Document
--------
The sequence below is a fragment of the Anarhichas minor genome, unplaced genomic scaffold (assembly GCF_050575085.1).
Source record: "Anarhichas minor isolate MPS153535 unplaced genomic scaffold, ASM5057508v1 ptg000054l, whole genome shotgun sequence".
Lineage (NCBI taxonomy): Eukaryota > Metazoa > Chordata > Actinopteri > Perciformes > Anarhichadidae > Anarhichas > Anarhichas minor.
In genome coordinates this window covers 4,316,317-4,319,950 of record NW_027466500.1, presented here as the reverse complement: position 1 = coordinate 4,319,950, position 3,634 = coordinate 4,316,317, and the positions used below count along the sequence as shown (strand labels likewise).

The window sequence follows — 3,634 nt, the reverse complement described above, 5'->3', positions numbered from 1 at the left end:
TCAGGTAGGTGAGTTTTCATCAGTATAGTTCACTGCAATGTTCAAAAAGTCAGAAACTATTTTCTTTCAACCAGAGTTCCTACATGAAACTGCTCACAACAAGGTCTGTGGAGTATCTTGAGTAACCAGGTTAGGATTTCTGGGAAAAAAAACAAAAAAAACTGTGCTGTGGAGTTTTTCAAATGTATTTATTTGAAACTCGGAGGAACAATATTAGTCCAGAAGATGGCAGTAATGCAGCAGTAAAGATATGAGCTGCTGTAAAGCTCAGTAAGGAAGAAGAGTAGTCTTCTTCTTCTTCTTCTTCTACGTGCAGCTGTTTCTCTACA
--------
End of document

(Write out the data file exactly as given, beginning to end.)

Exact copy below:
The sequence below is a fragment of the Anarhichas minor genome, unplaced genomic scaffold (assembly GCF_050575085.1).
Source record: "Anarhichas minor isolate MPS153535 unplaced genomic scaffold, ASM5057508v1 ptg000054l, whole genome shotgun sequence".
Lineage (NCBI taxonomy): Eukaryota > Metazoa > Chordata > Actinopteri > Perciformes > Anarhichadidae > Anarhichas > Anarhichas minor.
In genome coordinates this window covers 4,316,317-4,319,950 of record NW_027466500.1, presented here as the reverse complement: position 1 = coordinate 4,319,950, position 3,634 = coordinate 4,316,317, and the positions used below count along the sequence as shown (strand labels likewise).

The window sequence follows — 3,634 nt, the reverse complement described above, 5'->3', positions numbered from 1 at the left end:
TCAGGTAGGTGAGTTTTCATCAGTATAGTTCACTGCAATGTTCAAAAAGTCAGAAACTATTTTCTTTCAACCAGAGTTCCTACATGAAACTGCTCACAACAAGGTCTGTGGAGTATCTTGAGTAACCAGGTTAGGATTTCTGGGAAAAAAAACAAAAAAAACTGTGCTGTGGAGTTTTTCAAATGTATTTATTTGAAACTCGGAGGAACAATATTAGTCCAGAAGATGGCAGTAATGCAGCAGTAAAGATATGAGCTGCTGTAAAGCTCAGTAAGGAAGAAGAGTAGTCTTCTTCTTCTTCTTCTTCTACGTGCAGCTGTTTCTCTACA